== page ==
Asked what measures Howell and the Sierra Club have in mind to create new jobs in the eastern Kentucky coalfields, Alex DeSha, the Club’s associate organizing representative for eastern Kentucky, said there is no miracle cure for what ails the region.

“There is no one silver bullet to turning the economy around in eastern Kentucky and dealing with the reality of the coal markets,” said DeSha. “Coal jobs will not be replaced unless our political and business leaders step up to the challenge and create policies that encourage economic and energy diversification. Investing in renewables and energy efficiency are a large and important piece of that pie to create jobs and move Kentucky’s economy forward.”

Added DeSha: “Eastern Kentucky has been hit especially hard by the downturn of both domestic and international coal markets. Coal jobs are likely not going to return at significant rates in the region and it’s time for some new ideas. Dollar for dollar, investing in energy and efficiency and weatherization in eastern Kentucky will create good paying jobs. When businesses save money through energy efficiency they take that money and reinvest it in their business by hiring more workers.”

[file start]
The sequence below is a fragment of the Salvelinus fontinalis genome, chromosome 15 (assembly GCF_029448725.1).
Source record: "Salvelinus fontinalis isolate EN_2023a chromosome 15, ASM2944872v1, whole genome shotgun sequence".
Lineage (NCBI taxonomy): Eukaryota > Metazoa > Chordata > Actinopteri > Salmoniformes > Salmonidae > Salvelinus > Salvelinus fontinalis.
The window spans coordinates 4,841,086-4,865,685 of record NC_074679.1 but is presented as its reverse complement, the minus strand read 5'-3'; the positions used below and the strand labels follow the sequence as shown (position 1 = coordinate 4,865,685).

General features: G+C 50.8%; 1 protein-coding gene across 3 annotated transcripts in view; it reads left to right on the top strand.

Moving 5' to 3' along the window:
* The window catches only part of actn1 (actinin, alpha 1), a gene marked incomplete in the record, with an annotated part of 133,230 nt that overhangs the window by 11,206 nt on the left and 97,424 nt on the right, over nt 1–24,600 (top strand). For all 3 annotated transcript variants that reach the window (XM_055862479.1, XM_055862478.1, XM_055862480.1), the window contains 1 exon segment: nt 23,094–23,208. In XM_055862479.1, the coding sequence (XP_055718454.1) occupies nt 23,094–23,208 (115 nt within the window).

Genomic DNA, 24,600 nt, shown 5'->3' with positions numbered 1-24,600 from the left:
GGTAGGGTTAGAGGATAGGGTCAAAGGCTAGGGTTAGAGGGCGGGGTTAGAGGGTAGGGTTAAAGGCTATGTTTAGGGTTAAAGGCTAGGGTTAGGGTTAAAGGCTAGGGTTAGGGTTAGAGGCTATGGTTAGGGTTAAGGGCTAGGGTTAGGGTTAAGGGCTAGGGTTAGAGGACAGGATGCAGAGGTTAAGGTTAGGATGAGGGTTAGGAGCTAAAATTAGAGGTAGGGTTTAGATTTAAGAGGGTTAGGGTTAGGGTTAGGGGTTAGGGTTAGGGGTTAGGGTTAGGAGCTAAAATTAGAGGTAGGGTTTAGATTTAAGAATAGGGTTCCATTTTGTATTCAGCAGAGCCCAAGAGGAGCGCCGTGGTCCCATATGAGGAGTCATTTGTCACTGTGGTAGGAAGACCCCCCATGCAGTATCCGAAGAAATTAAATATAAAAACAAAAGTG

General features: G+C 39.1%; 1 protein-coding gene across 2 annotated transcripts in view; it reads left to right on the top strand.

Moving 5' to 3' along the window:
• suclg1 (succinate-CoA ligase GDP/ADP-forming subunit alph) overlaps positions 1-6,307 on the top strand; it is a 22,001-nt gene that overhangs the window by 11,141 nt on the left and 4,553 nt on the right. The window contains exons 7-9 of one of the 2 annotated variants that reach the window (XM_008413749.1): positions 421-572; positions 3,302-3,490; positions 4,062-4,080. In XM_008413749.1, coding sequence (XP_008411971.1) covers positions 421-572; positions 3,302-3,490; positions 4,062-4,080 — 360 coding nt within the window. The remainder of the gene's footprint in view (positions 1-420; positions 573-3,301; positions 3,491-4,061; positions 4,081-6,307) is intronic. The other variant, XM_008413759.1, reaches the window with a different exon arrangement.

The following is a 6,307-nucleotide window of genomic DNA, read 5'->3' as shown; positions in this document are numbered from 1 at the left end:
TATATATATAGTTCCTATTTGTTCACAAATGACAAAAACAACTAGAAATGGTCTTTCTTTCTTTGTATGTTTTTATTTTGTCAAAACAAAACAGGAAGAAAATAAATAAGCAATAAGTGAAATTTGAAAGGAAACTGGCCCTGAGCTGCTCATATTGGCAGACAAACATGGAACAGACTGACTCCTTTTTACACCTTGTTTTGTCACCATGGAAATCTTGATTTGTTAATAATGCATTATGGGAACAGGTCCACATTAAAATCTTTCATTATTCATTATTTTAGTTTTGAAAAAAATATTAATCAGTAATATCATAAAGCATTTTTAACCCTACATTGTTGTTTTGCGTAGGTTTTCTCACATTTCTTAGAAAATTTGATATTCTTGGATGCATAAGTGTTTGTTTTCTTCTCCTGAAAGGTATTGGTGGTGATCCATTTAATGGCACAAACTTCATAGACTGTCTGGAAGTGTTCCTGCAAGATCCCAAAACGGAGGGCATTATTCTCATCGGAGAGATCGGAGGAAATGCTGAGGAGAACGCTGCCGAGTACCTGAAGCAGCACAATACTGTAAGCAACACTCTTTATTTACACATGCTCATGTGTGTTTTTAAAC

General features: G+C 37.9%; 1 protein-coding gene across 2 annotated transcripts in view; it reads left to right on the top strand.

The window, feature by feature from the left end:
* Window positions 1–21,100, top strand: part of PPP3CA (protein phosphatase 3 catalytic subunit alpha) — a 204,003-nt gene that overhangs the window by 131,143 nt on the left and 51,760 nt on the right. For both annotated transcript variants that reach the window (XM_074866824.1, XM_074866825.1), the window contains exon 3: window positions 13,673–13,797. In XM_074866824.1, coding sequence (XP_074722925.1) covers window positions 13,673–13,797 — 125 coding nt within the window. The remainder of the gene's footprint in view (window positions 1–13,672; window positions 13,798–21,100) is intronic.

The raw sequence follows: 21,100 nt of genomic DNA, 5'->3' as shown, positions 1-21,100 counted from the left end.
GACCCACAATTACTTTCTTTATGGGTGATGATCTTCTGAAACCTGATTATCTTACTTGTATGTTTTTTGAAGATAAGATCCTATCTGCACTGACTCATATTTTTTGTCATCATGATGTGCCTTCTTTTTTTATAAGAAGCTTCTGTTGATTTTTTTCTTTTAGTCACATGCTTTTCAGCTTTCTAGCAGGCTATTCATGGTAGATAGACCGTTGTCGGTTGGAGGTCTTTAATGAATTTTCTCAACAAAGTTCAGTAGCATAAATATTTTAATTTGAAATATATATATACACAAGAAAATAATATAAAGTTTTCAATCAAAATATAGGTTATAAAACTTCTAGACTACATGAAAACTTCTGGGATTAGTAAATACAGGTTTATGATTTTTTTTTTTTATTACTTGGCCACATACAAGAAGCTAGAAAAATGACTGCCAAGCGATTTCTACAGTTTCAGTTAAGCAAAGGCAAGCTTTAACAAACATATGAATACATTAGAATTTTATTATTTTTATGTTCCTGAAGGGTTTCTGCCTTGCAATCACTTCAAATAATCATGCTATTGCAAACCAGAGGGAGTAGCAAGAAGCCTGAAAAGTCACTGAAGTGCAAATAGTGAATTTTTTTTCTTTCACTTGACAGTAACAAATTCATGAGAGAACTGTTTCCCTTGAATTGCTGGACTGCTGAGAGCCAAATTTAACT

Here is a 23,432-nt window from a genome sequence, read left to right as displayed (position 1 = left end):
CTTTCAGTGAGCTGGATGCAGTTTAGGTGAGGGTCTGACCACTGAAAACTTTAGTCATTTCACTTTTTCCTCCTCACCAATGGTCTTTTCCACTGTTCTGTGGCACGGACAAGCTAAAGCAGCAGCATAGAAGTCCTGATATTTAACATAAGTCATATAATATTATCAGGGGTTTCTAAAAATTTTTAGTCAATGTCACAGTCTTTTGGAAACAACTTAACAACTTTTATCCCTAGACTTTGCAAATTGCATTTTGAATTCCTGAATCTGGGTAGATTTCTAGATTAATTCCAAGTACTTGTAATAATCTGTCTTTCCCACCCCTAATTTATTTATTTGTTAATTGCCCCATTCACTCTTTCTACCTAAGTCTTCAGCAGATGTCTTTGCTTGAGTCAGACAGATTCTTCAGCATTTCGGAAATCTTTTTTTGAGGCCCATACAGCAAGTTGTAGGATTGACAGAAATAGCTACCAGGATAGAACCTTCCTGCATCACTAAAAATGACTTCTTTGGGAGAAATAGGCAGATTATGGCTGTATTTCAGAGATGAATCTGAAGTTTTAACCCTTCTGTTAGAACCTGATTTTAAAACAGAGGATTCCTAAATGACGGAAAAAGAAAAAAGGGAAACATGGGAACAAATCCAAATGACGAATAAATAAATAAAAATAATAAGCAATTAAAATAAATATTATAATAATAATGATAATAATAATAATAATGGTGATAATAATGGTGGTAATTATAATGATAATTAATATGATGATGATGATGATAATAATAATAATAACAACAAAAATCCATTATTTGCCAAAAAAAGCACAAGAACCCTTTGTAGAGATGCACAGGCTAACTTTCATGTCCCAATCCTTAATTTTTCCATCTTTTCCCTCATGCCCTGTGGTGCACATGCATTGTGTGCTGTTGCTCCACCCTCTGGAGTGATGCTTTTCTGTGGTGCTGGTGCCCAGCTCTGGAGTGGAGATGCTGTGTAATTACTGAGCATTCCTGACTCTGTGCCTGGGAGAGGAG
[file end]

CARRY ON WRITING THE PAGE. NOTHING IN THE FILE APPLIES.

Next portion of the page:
It remains unknown what effect, if any, Kentucky Power’s commitment to purchasing wind power would have on eastern Kentucky’s economy.

“Currently there are no windmill projects in eastern Kentucky,” said DeSha. “Wind technology is advancing at an incredible rate, and it is opening up opportunities in Kentucky. Under the settlement agreement, Kentucky Power must include a Request For Proposals (RFP) for wind as part of its Integrated Resource Planning (IRP). When making decisions for the future of our energy production, it would be short-sighted not to consider a diverse range of options, including wind and other renewables to make sure we are making the best decision for our energy security and stability.”

The Mitchell acquisition eventually will increase Kentucky Power’s rates by about 14 percent, while a Big Sandy upgrade would have increased rates by 26 percent, the PSC found.

This report was compiled from staff and Associated Press dispatches.